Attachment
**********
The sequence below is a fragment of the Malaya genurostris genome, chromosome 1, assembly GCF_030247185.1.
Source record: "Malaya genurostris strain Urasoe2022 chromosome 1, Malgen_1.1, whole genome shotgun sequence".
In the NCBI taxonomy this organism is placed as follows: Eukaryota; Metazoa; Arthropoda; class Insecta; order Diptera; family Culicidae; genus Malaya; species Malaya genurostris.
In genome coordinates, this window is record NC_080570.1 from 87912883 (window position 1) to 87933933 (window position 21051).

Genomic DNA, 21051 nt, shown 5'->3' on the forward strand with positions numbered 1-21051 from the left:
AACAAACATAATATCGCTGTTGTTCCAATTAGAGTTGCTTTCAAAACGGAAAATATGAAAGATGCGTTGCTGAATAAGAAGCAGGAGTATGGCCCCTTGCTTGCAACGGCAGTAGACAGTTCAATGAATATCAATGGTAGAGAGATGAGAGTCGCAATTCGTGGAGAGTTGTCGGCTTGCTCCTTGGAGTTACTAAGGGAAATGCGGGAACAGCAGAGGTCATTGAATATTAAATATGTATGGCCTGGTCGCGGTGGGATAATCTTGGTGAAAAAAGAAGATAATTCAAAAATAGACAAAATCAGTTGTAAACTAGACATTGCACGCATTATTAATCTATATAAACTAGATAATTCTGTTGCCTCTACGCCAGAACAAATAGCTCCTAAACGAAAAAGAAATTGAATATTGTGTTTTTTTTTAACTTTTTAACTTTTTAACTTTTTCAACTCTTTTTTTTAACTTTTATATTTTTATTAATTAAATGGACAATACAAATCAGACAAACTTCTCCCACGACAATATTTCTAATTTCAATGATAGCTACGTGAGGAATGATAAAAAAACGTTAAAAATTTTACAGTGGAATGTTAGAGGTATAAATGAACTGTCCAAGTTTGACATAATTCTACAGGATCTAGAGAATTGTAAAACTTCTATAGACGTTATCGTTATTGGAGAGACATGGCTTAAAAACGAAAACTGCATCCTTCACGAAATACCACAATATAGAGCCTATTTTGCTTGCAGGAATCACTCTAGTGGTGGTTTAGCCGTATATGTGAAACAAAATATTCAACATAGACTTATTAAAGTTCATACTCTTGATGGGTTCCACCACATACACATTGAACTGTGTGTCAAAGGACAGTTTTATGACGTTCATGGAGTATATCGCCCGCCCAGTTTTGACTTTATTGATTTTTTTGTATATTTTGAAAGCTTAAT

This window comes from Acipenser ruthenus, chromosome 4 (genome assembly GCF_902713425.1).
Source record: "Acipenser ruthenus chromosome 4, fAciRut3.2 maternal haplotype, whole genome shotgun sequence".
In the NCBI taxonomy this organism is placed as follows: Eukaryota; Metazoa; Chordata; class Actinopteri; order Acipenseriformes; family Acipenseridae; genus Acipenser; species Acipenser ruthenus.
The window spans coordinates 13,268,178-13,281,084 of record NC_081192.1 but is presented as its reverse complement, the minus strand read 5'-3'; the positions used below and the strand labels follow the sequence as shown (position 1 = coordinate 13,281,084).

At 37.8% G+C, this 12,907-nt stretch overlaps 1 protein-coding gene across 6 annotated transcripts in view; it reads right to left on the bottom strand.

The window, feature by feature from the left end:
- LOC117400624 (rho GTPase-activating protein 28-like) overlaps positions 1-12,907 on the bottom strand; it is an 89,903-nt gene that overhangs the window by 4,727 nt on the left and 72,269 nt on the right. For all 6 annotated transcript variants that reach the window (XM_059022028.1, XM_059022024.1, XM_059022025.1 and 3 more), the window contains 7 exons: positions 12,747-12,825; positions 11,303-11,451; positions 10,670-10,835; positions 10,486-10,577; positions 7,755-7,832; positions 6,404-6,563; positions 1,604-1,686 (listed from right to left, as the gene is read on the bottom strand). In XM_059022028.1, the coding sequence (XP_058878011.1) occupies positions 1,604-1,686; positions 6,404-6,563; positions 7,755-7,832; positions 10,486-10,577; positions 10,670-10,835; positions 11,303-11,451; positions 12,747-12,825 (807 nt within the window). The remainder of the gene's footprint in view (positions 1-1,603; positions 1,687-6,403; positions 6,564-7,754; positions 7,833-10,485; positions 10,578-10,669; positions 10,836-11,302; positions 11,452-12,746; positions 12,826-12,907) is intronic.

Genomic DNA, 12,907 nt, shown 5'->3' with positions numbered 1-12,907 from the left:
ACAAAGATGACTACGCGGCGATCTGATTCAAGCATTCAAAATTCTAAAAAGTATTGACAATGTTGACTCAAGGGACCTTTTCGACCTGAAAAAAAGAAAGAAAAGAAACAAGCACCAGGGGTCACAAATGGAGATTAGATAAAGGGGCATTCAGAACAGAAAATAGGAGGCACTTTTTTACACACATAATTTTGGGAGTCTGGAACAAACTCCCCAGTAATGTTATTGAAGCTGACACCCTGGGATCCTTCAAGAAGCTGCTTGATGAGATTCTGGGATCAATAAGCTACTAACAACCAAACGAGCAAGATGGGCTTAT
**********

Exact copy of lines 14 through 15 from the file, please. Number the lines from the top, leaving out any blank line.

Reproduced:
Genomic DNA, 12,907 nt, shown 5'->3' with positions numbered 1-12,907 from the left:
ACAAAGATGACTACGCGGCGATCTGATTCAAGCATTCAAAATTCTAAAAAGTATTGACAATGTTGACTCAAGGGACCTTTTCGACCTGAAAAAAAGAAAGAAAAGAAACAAGCACCAGGGGTCACAAATGGAGATTAGATAAAGGGGCATTCAGAACAGAAAATAGGAGGCACTTTTTTACACACATAATTTTGGGAGTCTGGAACAAACTCCCCAGTAATGTTATTGAAGCTGACACCCTGGGATCCTTCAAGAAGCTGCTTGATGAGATTCTGGGATCAATAAGCTACTAACAACCAAACGAGCAAGATGGGCTTAT